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Crystal Structure of Δ5-3-Ketosteroid Isomerase from Pseudomonas testosteroni in Complex with Equilenin Settles the Correct Hydrogen Bonding Scheme for Transition State Stabilization*

Open AccessPublished:November 12, 1999DOI:https://doi.org/10.1074/jbc.274.46.32863
      Δ5-3-Ketosteroid isomerase from Pseudomonas testosteroni has been intensively studied as a prototype to understand an enzyme-catalyzed allylic isomerization. Asp38 (pK a ∼4.7) was identified as the general base abstracting the steroid C4β proton (pK a ∼12.7) to form a dienolate intermediate. A key and common enigmatic issue involved in the proton abstraction is the question of how the energy required for the unfavorable proton transfer can be provided at the active site of the enzyme and/or how the thermodynamic barrier can be drastically reduced. Answering this question has been hindered by the existence of two differently proposed enzyme reaction mechanisms. The 2.26 Å crystal structure of the enzyme in complex with a reaction intermediate analogue equilenin reveals clearly that both the Tyr14 OH and Asp99 COOH provide direct hydrogen bonds to the oxyanion of equilenin. The result negates the catalytic dyad mechanism in which Asp99 donates the hydrogen bond to Tyr14, which in turn is hydrogen bonded to the steroid. A theoretical calculation also favors the doubly hydrogen-bonded system over the dyad system. Proton nuclear magnetic resonance analyses of several mutant enzymes indicate that the Tyr14 OH forms a low barrier hydrogen bond with the dienolic oxyanion of the intermediate.
      KSI
      ketosteroid isomerase
      H-bond
      hydrogen bond
      LBHB
      low barrier hydrogen bond
      19-NTHS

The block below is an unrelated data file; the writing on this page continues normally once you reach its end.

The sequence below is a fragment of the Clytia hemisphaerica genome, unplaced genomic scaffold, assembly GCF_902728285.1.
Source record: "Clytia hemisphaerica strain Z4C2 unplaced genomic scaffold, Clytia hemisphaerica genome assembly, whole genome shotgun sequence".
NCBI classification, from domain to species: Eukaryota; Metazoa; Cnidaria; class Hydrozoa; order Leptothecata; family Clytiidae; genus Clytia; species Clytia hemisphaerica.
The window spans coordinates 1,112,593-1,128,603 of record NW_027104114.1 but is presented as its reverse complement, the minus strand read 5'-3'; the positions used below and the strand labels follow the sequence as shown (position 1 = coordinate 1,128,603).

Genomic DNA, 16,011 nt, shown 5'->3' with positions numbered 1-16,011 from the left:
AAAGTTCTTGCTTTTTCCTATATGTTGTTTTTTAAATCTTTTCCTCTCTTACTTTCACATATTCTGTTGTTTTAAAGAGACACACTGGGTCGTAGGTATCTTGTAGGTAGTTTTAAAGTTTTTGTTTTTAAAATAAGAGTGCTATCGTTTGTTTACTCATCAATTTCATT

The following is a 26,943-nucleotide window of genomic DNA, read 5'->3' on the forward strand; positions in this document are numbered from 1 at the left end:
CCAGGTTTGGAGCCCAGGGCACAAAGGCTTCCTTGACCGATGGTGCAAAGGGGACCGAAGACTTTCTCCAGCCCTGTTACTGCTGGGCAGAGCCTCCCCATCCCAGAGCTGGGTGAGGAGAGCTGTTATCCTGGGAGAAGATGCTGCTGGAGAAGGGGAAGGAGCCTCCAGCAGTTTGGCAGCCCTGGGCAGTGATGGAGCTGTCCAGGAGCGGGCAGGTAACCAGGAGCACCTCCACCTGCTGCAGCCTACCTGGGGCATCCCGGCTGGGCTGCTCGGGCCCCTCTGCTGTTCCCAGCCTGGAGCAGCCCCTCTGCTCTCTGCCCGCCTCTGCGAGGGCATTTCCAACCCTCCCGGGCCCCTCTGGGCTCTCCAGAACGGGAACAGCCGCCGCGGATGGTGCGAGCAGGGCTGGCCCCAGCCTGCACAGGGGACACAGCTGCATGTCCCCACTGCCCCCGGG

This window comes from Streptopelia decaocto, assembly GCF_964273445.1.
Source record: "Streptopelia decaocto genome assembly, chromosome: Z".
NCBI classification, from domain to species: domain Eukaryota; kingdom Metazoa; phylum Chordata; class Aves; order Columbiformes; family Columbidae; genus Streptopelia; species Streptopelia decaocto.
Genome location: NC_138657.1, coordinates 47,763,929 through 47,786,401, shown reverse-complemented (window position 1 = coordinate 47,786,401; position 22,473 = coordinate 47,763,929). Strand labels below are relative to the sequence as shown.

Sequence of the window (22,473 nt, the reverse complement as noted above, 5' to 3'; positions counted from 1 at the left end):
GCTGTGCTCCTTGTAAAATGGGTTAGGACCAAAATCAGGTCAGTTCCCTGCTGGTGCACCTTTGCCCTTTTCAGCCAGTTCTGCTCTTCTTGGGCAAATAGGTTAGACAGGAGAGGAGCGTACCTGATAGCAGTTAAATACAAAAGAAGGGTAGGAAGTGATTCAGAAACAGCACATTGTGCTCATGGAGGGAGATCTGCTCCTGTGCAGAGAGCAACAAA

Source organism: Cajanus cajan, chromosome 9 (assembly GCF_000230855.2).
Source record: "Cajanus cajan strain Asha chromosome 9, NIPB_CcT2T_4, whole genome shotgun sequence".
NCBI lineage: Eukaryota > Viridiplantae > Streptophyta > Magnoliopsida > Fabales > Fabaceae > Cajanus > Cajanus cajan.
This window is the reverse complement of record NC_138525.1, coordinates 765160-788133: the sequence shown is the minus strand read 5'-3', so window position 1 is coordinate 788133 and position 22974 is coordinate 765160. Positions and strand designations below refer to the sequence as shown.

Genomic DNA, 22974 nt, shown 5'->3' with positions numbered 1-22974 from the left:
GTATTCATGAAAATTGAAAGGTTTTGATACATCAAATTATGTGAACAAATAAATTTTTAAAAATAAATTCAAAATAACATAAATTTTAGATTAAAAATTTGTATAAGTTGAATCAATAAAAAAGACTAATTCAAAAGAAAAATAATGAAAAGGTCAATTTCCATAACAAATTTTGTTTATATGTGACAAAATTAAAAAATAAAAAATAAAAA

19-nortestosterone hemisuccinate
      rmsd
      root mean square difference
      Heterolytic C-H bond cleavage is a fundamental process found in a wide variety of biological reactions such as aldol/Claisen condensation, racemization, transamination, and isomerization reactions (
      • Walsh C.
      ,
      • Gerlt J.A.
      • Kozarich J.W.
      • Kenyon G.L.
      • Gassman P.G.
      ). In almost all the reactions, an α-proton is abstracted from a carbon adjacent to a carbonyl or carboxyl group by an active site residue, because these protons are acidic by resonance stabilization of the carbanion intermediates. Despite the acidifying effect, the pK a values of the α-protons are typically much higher (∼16–20) than that of an enzymatic base group (<7) involved in the proton abstraction (
      • Gerlt J.A.
      • Gassman P.G.
      ). The unfavorable proton transfer requires the energy given as 2.303RTΔpK a (
      • Gerlt J.A.
      • Gassman P.G.
      ), where ΔpK a is the difference in pK a values between the proton donor and acceptor.
      Δ5-3-Ketosteroid isomerase (KSI)1(EC 5.3.3.1) from Pseudomonas testosteroni catalyzes the isomerization of Δ5- to Δ4-3-ketosteroid by a stereospecific intramolecular transfer of the C4β proton to the C6β position (
      • Eames T.C.
      • Hawkinson D.C.
      • Pollack R.M.
      ,
      • Xue L.
      • Kuliopulos A.
      • Mildvan A.S.
      • Talalay P.
      ,
      • Holman C.M.
      • Benisek W.F.
      ), which is also found in the synthesis of all steroid hormones in mammals. The reaction consists of enolate formation and reketonization that are involved in a wide variety of biologically important reactions of carbonyl compounds. The enzyme, a homodimer in solution, is a “perfect enzyme” enhancing the catalytic rate by a factor of 11 orders of magnitude (
      • Radzicka A.
      • Wolfenden R.
      ). Since the discovery of this enzyme in 1955 (
      • Talalay P.
      • Wang V.S.
      ), it has been intensively studied as a prototype for understanding the chemical and thermodynamic aspects of enzyme-catalyzed C-H bond cleavage. Three residues have been shown by site-directed mutagenesis and kinetic studies to be important for the catalysis: Tyr14 (
      • Kuliopulos A.
      • Talalay P.
      • Mildvan A.S.
      ), Asp38 (
      • Kuliopulos A.
      • Talalay P.
      • Mildvan A.S.
      ), and Asp99(
      • Kim S.W.
      • Cha S.-S.
      • Cho H.-S.
      • Kim J.-S.
      • Ha N.-C.
      • Cho M.-J..J.S.
      • Kim K.-K.
      • Choi K.Y.
      • Oh B.-H.
      ,
      • Wu Z.R.
      • Ebrahimian S.
      • Zawrotny M.E.
      • Thornburg L.D.
      • Perez-Alvarado G.C.
      • Brothers P.
      • Pollack R.M.
      • Summers M.F.
      ). Asp99 is a newly identified catalytic residue on the basis of the solution structure of the enzyme (
      • Wu Z.R.
      • Ebrahimian S.
      • Zawrotny M.E.
      • Thornburg L.D.
      • Perez-Alvarado G.C.
      • Brothers P.
      • Pollack R.M.
      • Summers M.F.